And at the same time of being a good tool for historical preservation, EmuWiki is just a huge emulation website for the everyday user. I’ve been working on it pretty much by myself for a year, and it only opened officially on January 1st, 2009, but the encyclopedia already contains 4280 archived emulators, 839 documents, 500 videos, 1869 current emulators, and 1321 Emulation Camp news archived (we’re trying to archive and classify all news of emulation websites that are not online anymore and emucamp just disappeared so we started with this one). Of course this is just the tip of the iceberg.

Outstanding Warcraft Fan Video

Here’s one of the best machinima videos I’ve ever seen: “The Craft of War: Blind“.

I don’t have much in the way of constructive criticism other than the transition in music early on didn’t seem appropriate, but the song used for a majority of the vid (Hide & Seek by Namie Amuro) added to the vibe the animator was trying to set.

The lighting was spot on, the use of WoW models was brilliant, the SFX are great, the plot had me hooked and I’m anxiously awaiting to see more on this assassin vs. Dragon theme.

The Craft of War: BLIND from percula on Vimeo.

Holiday Battle: Good vs. Evil?!?

We all know one of those super nice people. They help old women across the street, never leave the toilet seat up and give you their last French fry. It’s those charity working, compliment giving, birthday remembering niceys.  Or maybe you know one of those bad-ass naughty doers—the no good, rotten, nasty meanheads.  They’ve flipped us the bird, flirted with our significant others, AND stole your friggin’ parking spot yesterday.


Well, it’s holiday time and just as Santa would have it – here’s your chance to put those peeps on the Global Naughty or Nice List – and give credit or a kick to the balls where it’s due.  So join your fellow geeks in a  quest to expose, for better and for worse, the goody goody…and the not so well behaved…

What’s the funniest thing about the whole list?  Check out where Jesus sits in the list….

Scientists Discover New Forest, Species on Google Earth


Found on Digg:  Scientists discover new forest, species on Google Earth.

Best Digg comments:

– FTA: "…a new member of the Gaboon viper family of snakes that can kill a human in a single bite." Thanks Google. Thanks a lot.
– Google, saving all our ***** one thing at a time
– Oil companies and poachers have Google Earth Pro. The possibilities are endless…
– Wake me up when they find dinosaurs… or dragons.

Umibozu: Your Newest (Meta) Search Engine

Marc Castejon is the main developer for Umibozu, a meta-search engine. He contacted me today to tell you about his public alpha release and see if you can try it out and spread the word. If you’re not familiar with the concept of a meta-search engine think of it this way – have you ever made the same search query at Google, Yahoo and Live while trying to locate something on the web?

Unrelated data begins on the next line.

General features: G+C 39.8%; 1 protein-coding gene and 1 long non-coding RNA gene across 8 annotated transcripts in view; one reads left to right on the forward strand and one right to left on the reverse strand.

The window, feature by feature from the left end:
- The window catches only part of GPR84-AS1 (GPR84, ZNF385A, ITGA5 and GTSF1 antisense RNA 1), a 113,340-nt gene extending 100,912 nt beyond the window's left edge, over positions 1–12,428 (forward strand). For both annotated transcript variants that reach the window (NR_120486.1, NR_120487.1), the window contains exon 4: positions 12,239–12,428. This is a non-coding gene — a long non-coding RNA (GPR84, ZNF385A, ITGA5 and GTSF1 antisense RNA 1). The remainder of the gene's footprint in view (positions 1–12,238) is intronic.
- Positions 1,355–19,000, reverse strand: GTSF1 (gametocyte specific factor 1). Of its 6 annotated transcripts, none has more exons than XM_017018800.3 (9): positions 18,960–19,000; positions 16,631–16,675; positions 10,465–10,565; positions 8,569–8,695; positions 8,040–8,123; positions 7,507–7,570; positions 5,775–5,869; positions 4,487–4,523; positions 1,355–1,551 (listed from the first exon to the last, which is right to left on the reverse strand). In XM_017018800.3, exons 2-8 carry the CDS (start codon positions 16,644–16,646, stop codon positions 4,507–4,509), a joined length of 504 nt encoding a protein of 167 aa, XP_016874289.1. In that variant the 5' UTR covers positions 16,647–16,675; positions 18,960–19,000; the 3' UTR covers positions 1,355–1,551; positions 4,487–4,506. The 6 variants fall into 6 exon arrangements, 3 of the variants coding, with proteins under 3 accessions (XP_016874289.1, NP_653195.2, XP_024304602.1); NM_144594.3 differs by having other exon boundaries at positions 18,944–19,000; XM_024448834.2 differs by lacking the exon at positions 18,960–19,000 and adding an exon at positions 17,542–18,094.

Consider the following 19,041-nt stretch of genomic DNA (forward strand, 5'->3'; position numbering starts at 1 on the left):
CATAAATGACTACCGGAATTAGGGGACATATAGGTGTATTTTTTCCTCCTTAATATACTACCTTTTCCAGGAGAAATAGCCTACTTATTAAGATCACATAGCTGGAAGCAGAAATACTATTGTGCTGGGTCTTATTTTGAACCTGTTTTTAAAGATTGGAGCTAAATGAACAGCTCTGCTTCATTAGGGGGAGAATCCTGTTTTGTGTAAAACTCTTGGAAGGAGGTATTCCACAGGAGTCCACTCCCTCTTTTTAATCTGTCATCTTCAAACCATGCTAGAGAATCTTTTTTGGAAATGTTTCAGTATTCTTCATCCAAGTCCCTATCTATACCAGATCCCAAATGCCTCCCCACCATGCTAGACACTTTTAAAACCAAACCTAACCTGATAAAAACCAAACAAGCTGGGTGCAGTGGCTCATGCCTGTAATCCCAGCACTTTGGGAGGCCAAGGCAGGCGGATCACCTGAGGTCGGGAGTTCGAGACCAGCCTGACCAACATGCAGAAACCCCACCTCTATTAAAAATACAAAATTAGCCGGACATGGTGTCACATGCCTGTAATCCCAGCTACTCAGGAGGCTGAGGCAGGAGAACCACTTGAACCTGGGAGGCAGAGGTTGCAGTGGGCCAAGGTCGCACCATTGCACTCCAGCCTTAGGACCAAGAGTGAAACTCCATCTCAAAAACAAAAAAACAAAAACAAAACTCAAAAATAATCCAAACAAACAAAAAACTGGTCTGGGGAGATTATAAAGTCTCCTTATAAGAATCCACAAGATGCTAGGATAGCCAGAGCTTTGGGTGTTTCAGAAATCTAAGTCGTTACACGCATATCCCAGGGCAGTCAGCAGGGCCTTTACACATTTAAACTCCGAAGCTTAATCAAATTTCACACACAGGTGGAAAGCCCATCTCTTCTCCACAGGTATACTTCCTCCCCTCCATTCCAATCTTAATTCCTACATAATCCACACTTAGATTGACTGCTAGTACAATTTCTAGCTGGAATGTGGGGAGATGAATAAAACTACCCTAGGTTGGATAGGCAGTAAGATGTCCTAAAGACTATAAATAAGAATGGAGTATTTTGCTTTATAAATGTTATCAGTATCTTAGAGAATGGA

And have you wished you could improve the results?

Welp, you can with Umibozu. Umibozu leverages the public APIs provided by Google, Yahoo and Live to query those engines using your one query. It then returns the top results from each and displays them side by side, allowing you to choose the one that suits you, and if you create an Umibozu account you can vote on the results.

Here’s a snapshot of my search for “Geeknews” on Umibozu –



Well done Marc!

After Suicide Streamed On ‘Net, Should ‘Duty to Rescue’ Law Be Enforced?


Several days ago Abraham Biggs, 19 years old, took a cocktail of medications after he had chatted online about killing himself for most of the day during a video conversation with strangers. He died. While some of the folks in the forum pleaded with him to get help, some of them urge him on, laughing at him, calling him “faggot” and “coward.”.

Now the police are looking at the role played by the site, that hosted the video and that hosted the chat bulletin board and whether the moderators and discussion board members acted inappropriately. Apparently one of the moderators at called him an attention whore which certainly could be interpreted as contributing to the delays in trying to get this kid help.

One of the threads Abraham started discussing his suicide was on, on this thread (“I’m gonna have 40 2mg bars of Xanax Tonight!“) he uses the alias CandyJunkie, and starts soliciting people to watch him online.

In my opinion, the streaming provider may not be culpable, but I’d need to see more details on when they learned of the event and the actions taken or not taken. on the other hand appears to be more at risk here to legal action from the family. Also, I suspect any individuals that may have spurred this event along can or should be held accountable under the “duty to rescue” laws (note: i’m no experts in Torts law, there appears to be wiggle room in the interpretation of this).